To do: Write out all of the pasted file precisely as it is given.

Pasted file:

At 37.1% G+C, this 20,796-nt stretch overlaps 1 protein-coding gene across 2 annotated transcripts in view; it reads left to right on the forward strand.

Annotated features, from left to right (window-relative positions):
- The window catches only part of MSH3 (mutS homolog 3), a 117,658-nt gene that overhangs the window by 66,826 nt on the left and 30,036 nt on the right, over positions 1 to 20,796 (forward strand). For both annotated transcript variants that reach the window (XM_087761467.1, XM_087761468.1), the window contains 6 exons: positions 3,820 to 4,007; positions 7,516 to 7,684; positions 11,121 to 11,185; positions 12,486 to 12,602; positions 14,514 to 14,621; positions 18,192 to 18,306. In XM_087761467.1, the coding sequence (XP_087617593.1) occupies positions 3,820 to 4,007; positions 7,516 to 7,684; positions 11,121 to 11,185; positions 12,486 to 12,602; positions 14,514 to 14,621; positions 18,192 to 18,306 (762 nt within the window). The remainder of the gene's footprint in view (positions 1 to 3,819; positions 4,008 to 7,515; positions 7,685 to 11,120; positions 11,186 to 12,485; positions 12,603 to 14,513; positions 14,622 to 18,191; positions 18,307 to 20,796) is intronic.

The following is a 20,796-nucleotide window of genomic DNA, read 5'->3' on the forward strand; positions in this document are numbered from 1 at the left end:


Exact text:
At 37.1% G+C, this 20,796-nt stretch overlaps 1 protein-coding gene across 2 annotated transcripts in view; it reads left to right on the forward strand.

Annotated features, from left to right (window-relative positions):
- The window catches only part of MSH3 (mutS homolog 3), a 117,658-nt gene that overhangs the window by 66,826 nt on the left and 30,036 nt on the right, over positions 1 to 20,796 (forward strand). For both annotated transcript variants that reach the window (XM_087761467.1, XM_087761468.1), the window contains 6 exons: positions 3,820 to 4,007; positions 7,516 to 7,684; positions 11,121 to 11,185; positions 12,486 to 12,602; positions 14,514 to 14,621; positions 18,192 to 18,306. In XM_087761467.1, the coding sequence (XP_087617593.1) occupies positions 3,820 to 4,007; positions 7,516 to 7,684; positions 11,121 to 11,185; positions 12,486 to 12,602; positions 14,514 to 14,621; positions 18,192 to 18,306 (762 nt within the window). The remainder of the gene's footprint in view (positions 1 to 3,819; positions 4,008 to 7,515; positions 7,685 to 11,120; positions 11,186 to 12,485; positions 12,603 to 14,513; positions 14,622 to 18,191; positions 18,307 to 20,796) is intronic.

The following is a 20,796-nucleotide window of genomic DNA, read 5'->3' on the forward strand; positions in this document are numbered from 1 at the left end: